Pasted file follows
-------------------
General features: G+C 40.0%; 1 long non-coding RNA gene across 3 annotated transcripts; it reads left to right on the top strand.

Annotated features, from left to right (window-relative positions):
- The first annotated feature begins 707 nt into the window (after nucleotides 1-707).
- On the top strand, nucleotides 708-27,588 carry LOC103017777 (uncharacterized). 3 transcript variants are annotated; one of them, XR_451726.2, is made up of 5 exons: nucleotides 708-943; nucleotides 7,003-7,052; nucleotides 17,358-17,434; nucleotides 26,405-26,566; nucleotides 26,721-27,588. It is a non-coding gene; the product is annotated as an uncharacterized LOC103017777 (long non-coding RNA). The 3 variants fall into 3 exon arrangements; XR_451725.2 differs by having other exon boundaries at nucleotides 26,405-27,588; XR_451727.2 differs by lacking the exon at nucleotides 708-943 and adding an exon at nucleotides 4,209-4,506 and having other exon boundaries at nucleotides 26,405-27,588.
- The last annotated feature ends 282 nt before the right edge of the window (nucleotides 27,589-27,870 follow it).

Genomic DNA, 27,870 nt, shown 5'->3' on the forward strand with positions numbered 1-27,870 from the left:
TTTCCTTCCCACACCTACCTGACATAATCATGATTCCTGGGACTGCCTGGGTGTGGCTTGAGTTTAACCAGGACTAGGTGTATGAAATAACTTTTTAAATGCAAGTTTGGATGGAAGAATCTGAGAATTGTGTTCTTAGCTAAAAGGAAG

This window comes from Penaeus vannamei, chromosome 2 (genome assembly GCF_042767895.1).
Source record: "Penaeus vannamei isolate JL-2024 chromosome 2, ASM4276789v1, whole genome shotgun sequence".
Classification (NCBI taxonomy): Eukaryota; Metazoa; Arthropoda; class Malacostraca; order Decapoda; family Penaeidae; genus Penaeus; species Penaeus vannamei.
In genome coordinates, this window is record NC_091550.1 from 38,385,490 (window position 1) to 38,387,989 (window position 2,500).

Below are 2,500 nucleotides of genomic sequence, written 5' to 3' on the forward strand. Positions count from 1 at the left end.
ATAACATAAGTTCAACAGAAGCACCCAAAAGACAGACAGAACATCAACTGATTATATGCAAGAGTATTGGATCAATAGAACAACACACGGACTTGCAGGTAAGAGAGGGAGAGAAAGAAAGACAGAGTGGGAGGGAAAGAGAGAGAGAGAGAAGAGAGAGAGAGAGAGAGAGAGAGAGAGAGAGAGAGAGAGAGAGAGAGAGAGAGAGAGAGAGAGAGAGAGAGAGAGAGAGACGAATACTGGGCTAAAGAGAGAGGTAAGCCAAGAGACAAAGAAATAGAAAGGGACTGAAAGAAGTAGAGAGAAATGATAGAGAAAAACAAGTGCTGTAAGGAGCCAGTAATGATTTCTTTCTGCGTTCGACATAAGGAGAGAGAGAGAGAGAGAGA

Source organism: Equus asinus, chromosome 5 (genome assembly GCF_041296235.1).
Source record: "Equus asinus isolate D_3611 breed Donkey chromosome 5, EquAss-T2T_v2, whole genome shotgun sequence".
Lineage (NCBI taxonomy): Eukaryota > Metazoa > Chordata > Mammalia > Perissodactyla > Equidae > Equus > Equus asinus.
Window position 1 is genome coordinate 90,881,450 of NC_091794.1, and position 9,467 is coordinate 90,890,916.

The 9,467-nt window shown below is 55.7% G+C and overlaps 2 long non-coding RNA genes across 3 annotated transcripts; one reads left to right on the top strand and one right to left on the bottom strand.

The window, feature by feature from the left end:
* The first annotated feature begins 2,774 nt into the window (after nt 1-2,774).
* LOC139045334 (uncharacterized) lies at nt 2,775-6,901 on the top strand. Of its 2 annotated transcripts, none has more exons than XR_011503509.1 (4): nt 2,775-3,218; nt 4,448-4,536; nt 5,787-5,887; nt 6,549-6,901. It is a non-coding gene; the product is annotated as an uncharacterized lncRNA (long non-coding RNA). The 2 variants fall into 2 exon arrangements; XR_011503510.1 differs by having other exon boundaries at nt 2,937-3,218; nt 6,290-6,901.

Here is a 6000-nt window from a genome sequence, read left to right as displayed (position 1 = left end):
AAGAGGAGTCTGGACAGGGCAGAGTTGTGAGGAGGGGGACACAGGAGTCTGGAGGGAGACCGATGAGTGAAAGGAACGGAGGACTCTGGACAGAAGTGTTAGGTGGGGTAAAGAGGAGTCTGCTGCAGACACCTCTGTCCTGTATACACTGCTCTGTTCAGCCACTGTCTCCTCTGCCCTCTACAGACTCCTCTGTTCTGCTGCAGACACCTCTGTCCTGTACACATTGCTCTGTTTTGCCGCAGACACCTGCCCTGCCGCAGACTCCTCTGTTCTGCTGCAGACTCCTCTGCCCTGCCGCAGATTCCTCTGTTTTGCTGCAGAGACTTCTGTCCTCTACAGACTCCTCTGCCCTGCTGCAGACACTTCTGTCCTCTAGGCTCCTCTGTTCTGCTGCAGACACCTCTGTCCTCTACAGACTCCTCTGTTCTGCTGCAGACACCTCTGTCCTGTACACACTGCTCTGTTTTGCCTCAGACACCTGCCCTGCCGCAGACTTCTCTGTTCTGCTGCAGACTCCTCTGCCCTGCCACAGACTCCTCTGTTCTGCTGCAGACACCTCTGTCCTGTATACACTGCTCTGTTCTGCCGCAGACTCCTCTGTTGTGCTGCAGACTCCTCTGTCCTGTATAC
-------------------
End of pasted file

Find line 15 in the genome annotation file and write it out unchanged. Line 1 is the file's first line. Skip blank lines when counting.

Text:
Source record: "Equus asinus isolate D_3611 breed Donkey chromosome 5, EquAss-T2T_v2, whole genome shotgun sequence".